The Hoogeveen Open has 37 live boards, which is unique in the Netherlands. The new software programme livechess 2 that is being used in the Hoogeveen town hall since yesterday was developed by the Belgian software developer Jan Vanhercke, and is connected to the new plastic DGT smartboards.
‘Wood is beautiful’, Vanhecke says, ‘but it’s heavy, and it has to be solid too. The wooden boards that have been used up to now are pretty hard to manage due to their thickness and weight. Now DGT has made a board that looks like wood, but is thinner and weighs less because it’s made from plastic. It has been extensively tested: it doesn’t curve, it doesn’t bend, and it doesn’t wear.’ The technique is also highly sustainable; it uses about ten times less energy than the old technology.
To fabricate the boards in such a way that they give good signals and indicate which piece is on which square is not the biggest problem. ‘The big challenge is to read the data sent from the boards well, and convert them into a real chess game. For examples, players don’t always carry out their moves completely “correct” on the board, and some positions can appear on the board in different ways. Sometimes you just don’t know what actually happened on the board.’
Vanhercke has been searching for ten years for a satisfactory solution. ‘In the first two or three years I’ve been mainly cursing. Often I thought I had it, and then I didn’t. After a lot of research and further and further refinements I found an algorithm that became the basis of livechess. I came into contact with Albert Vasse, and ever since then DGT is working with this software.’ What the solution includes has to remain a secret, of course: ‘Let’s say that I solved it by not looking at the problems the way a chess player would.’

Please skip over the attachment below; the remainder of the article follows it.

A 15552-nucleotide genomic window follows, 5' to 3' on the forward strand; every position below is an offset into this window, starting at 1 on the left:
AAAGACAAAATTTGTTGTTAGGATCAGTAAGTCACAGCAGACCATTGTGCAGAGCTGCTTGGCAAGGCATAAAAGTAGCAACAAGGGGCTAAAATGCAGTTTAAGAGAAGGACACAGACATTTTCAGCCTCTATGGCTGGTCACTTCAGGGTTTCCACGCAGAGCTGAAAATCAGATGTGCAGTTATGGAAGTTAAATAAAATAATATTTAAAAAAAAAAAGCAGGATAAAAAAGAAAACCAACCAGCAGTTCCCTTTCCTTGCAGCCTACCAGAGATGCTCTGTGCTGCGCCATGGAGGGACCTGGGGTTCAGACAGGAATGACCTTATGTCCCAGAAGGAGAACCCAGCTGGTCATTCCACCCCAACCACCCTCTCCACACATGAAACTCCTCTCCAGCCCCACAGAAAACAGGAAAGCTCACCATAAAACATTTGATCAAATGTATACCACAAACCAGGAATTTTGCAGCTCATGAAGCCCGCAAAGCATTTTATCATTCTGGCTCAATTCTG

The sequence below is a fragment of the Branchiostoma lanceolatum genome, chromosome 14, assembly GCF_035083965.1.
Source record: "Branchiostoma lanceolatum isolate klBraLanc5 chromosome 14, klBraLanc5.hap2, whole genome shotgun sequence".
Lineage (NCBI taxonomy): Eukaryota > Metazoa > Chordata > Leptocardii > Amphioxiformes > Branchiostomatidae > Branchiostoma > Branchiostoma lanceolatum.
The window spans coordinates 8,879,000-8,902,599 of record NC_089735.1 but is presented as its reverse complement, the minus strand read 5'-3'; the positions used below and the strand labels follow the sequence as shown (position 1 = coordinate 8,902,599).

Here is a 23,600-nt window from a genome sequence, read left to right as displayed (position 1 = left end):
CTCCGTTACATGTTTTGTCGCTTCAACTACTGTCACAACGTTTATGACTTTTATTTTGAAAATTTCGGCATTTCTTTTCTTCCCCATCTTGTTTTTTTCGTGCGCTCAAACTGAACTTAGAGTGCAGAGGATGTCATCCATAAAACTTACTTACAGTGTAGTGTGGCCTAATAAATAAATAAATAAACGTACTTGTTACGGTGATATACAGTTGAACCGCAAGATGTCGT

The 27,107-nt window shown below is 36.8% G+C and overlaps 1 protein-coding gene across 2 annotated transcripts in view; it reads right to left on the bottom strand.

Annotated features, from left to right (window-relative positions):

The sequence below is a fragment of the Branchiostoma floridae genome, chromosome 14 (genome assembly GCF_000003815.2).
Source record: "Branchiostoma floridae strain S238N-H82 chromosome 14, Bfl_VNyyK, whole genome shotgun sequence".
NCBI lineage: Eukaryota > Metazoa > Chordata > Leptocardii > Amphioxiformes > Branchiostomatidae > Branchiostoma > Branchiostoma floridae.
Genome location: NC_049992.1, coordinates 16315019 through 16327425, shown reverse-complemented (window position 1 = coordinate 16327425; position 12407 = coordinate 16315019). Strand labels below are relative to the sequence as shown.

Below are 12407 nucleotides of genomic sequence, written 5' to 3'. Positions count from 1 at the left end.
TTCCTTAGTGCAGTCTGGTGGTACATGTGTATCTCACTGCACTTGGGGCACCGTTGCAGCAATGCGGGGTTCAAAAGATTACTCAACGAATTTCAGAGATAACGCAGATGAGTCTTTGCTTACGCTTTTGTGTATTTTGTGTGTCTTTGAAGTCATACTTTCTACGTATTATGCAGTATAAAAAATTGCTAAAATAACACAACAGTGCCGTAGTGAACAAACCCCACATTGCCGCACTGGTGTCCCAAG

‘Of course we will keep refining and updating the equipment and the software, but what we have here is the basis for the future’, Vanhercke claims. A ‘preliminary version’ of Livechess 2 has already been used on 64 boards at the Belgian national junior championships in April of this year. ‘It worked like a dream there. Now we are using it for the first time in combination with these smartboards.’
Of course it is exciting to find out whether this new combination of state of the art software with hardware will also work well in a top tournament like Hoogeveen. ‘If things go wrong, I cannot do so much from a distance’, Vanhercke says. ‘But actually this is no longer an experiment, we’ve done that in Belgium. The software is quite robust, and Lennart Ootes is the perfect man to operate it. I will be following the developments from a distance.’
DGT’s aim is to make this equipment well accessible for the entire chess community. ‘We want to make it possible that a club can put its activities online in a simple way, even if it doesn’t have a server at hand. This is possible, for example, with a ‘cloud service’. We have developed that too, and used it in tournaments like Tata Steel, the London Classic, and also at the World Championships Rapid and Blitz. That function is also almost ready. This package has to be useful for both small clubs and big tournaments.’